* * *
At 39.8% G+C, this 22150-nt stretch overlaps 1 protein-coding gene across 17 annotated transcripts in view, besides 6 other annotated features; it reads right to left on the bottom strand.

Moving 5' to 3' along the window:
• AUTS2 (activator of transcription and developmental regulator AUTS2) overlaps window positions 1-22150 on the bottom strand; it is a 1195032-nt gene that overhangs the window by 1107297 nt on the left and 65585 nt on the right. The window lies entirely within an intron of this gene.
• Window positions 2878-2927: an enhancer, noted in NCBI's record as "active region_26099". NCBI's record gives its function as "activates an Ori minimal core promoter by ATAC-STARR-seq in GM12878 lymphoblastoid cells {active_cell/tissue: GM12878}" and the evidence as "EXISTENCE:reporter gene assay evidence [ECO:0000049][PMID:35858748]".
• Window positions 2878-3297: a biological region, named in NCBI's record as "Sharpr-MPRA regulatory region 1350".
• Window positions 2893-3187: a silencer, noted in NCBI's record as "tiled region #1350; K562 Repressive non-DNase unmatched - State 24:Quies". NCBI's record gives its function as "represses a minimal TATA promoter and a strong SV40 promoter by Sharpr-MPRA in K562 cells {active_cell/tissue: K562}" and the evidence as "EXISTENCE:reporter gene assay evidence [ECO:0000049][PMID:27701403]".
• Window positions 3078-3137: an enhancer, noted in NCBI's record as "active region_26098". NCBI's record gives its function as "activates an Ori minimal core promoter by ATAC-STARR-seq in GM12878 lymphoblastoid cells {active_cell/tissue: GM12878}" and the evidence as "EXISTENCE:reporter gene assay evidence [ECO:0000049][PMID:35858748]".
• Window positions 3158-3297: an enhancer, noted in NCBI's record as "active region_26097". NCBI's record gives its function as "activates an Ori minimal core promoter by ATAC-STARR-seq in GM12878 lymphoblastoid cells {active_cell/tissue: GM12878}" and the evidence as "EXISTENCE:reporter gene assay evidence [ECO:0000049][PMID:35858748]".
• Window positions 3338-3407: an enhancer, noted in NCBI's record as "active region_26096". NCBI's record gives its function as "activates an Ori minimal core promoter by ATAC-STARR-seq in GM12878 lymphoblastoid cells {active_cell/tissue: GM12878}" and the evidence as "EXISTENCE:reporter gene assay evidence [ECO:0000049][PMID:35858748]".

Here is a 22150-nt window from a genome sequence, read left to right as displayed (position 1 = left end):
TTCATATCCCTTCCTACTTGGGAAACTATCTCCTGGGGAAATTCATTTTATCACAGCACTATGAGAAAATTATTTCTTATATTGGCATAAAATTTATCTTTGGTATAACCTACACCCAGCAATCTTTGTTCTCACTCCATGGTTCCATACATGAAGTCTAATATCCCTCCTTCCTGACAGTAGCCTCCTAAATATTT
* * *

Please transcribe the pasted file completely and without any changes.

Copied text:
At 39.8% G+C, this 22150-nt stretch overlaps 1 protein-coding gene across 17 annotated transcripts in view, besides 6 other annotated features; it reads right to left on the bottom strand.

Moving 5' to 3' along the window:
• AUTS2 (activator of transcription and developmental regulator AUTS2) overlaps window positions 1-22150 on the bottom strand; it is a 1195032-nt gene that overhangs the window by 1107297 nt on the left and 65585 nt on the right. The window lies entirely within an intron of this gene.
• Window positions 2878-2927: an enhancer, noted in NCBI's record as "active region_26099". NCBI's record gives its function as "activates an Ori minimal core promoter by ATAC-STARR-seq in GM12878 lymphoblastoid cells {active_cell/tissue: GM12878}" and the evidence as "EXISTENCE:reporter gene assay evidence [ECO:0000049][PMID:35858748]".
• Window positions 2878-3297: a biological region, named in NCBI's record as "Sharpr-MPRA regulatory region 1350".
• Window positions 2893-3187: a silencer, noted in NCBI's record as "tiled region #1350; K562 Repressive non-DNase unmatched - State 24:Quies". NCBI's record gives its function as "represses a minimal TATA promoter and a strong SV40 promoter by Sharpr-MPRA in K562 cells {active_cell/tissue: K562}" and the evidence as "EXISTENCE:reporter gene assay evidence [ECO:0000049][PMID:27701403]".
• Window positions 3078-3137: an enhancer, noted in NCBI's record as "active region_26098". NCBI's record gives its function as "activates an Ori minimal core promoter by ATAC-STARR-seq in GM12878 lymphoblastoid cells {active_cell/tissue: GM12878}" and the evidence as "EXISTENCE:reporter gene assay evidence [ECO:0000049][PMID:35858748]".
• Window positions 3158-3297: an enhancer, noted in NCBI's record as "active region_26097". NCBI's record gives its function as "activates an Ori minimal core promoter by ATAC-STARR-seq in GM12878 lymphoblastoid cells {active_cell/tissue: GM12878}" and the evidence as "EXISTENCE:reporter gene assay evidence [ECO:0000049][PMID:35858748]".
• Window positions 3338-3407: an enhancer, noted in NCBI's record as "active region_26096". NCBI's record gives its function as "activates an Ori minimal core promoter by ATAC-STARR-seq in GM12878 lymphoblastoid cells {active_cell/tissue: GM12878}" and the evidence as "EXISTENCE:reporter gene assay evidence [ECO:0000049][PMID:35858748]".

Here is a 22150-nt window from a genome sequence, read left to right as displayed (position 1 = left end):
TTCATATCCCTTCCTACTTGGGAAACTATCTCCTGGGGAAATTCATTTTATCACAGCACTATGAGAAAATTATTTCTTATATTGGCATAAAATTTATCTTTGGTATAACCTACACCCAGCAATCTTTGTTCTCACTCCATGGTTCCATACATGAAGTCTAATATCCCTCCTTCCTGACAGTAGCCTCCTAAATATTT